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Taoiseach says State needs to be ‘firm’ with people who arrive in Ireland with a false story and return them to their country of origin


Taoiseach Leo Varadkar.

Taoiseach Leo Varadkar.

Taoiseach Leo Varadkar.

IRELAND needs to be “firm” with people who arrive in the country with a false story or under false pretences and return them to their country of origin, Taoiseach Leo Varadkar has said.

Mr Varadkar said the State’s policy on migration should be “fair, firm and hard”, including on human traffickers who are exploiting migrants.

He was speaking at the start of the European Council summit in Brussels where EU leaders will hear Ukraine president Volodymyr Zelensky ask for more military assistance with the war against Russia and push for his country to be allowed to join the EU.

The Ukrainian president will hold separate meetings with EU leaders with Mr Varadkar due to meet Mr Zelenskyy along with his counterparts from Belgium, Luxembourg, Malta and Portugal later on Thursday.

On his way into the summit, Mr Varadkar said he believed it was feasible for EU accession negotiations with Ukraine to begin later this year, arguing that it is not the case that because part of its country was occupied by Russia that it could not join.

“I don't think we should dilute these tests but if Ukraine satisfies the criteria for membership, well, then we should advance their application,” he said.

“Cyprus, for example, is a member of the European Union, notwithstanding the fact that some of its country is not under its control.”

He said the main thing he would be telling Mr Zelenskyy is that Ireland will stand behind Ukraine “until a just peace is secured and that means Russia withdrawing and Ukraine being able to continue on its democratic and European path”. 

He said that Ireland cannot provide lethal weapons to Ukraine but can help with financial and humanitarian assistance as well as supporting its EU candidature.

The Fine Gael leader said EU leaders would also be discussing how to better secure the bloc’s external borders and the issue of return of individuals who do not gain legal status to their country of origin, which he said all countries are finding “very hard” to make happen.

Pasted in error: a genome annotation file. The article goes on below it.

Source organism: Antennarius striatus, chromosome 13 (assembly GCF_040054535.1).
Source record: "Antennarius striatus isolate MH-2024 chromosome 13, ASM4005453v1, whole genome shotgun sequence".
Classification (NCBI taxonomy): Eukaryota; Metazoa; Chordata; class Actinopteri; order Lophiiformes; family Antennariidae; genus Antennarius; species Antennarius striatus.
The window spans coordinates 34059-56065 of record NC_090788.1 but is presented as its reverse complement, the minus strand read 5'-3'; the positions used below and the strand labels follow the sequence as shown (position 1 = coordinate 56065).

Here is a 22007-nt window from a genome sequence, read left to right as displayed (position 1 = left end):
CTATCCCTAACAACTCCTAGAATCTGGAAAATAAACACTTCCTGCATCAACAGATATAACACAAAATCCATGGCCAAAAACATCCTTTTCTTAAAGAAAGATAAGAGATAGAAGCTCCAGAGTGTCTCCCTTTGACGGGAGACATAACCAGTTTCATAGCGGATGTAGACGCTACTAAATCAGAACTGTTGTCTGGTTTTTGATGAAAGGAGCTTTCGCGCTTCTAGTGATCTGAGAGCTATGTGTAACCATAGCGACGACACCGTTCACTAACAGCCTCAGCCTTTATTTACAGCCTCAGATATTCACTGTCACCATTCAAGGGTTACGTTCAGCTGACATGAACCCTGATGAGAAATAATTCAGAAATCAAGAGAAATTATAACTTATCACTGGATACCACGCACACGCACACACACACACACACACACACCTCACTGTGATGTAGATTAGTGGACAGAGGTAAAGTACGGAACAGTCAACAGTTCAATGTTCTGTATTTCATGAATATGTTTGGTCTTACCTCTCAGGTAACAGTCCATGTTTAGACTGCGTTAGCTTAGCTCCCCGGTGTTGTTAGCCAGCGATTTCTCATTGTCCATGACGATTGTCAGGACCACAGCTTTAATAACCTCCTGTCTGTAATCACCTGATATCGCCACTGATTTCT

“I think when it comes to migration we need to be fair, firm and hard. We need to be fair with refugees because refugees are welcome in Ireland and people that need our protection should get it,” Mr Varadkar told reporters.

“We also need to be firm with people who come to Ireland with a false story or false pretence. We need to be firm with them and say that we are going to make a quick decision on your application and that we will return you to your country of origin, people expect that.

“And we also need to be hard on human traffickers because we should decide who enters our country, not criminal gangs and this is an issue that all of Europe is grappling with and we need to come up with solutions to deal with it together in many ways we’re the end of the line as a European country, nonetheless we have a shared issue and we need to deal with it together.”

He said he would  be making the point to leaders that the best solution to the issue of irregular migration is to improve things in their country of origin.

“I think one of the best things we can do is to work on development, work on trade, work on human rights and political freedoms and that will reduce the amount of irregular migration patterns,” he said.

Mr Varadkar said the Government needs to improve communications with the public about refugees arriving into their area but that people do not have a right to say who lives in their area. 

“I think in the absence of information coming from government, what you see is a lot of misinformation, you know, false rumours all the time now appearing online and just by word of mouth and I think if you don’t provide people with information then those who spread misinformation fill that gap,” he said.

He added this was the the reason why Minister of State Joe O’Brien had been given responsibility for integration matters but said he had had to “effectively set up a whole new infrastructure around that”, which is underway and will be resourced.

Also today, Health Minister Stephen Donnelly said many attacks on healthcare staff are racist in nature.

It is a “particularly invidious” feature on the increasing number of assaults on people who are trying to deliver care to others, he told the Dáil.

“A strong message needs to go out from this House that everybody is welcome in Ireland, regardless of race, creed, or ethnicity,” he said.

“People who come here from other countries are particularly welcome in our health service.”

More than two in every five doctors and nurses employed in the HSE were not trained in Ireland, he pointed out.

“Without them, we could not provide essential health care to our most vulnerable citizens.”

Mr Donnelly said he would say to those who are perpetrating these “vile attacks” that the person they were assaulting was one they would depend on.

“This the person you will rely on to treat those you love — your mother, your father, your son, your daughter — when they are at their most vulnerable.

Minister Donnelly added: “I'd like to say to every healthcare working in Ireland who comes from another country, you are welcome in Ireland, you are valued in Ireland.

“The work that you do is essential and the work that you do is appreciated. Thank you for all that you do every day for patients and for their families.”

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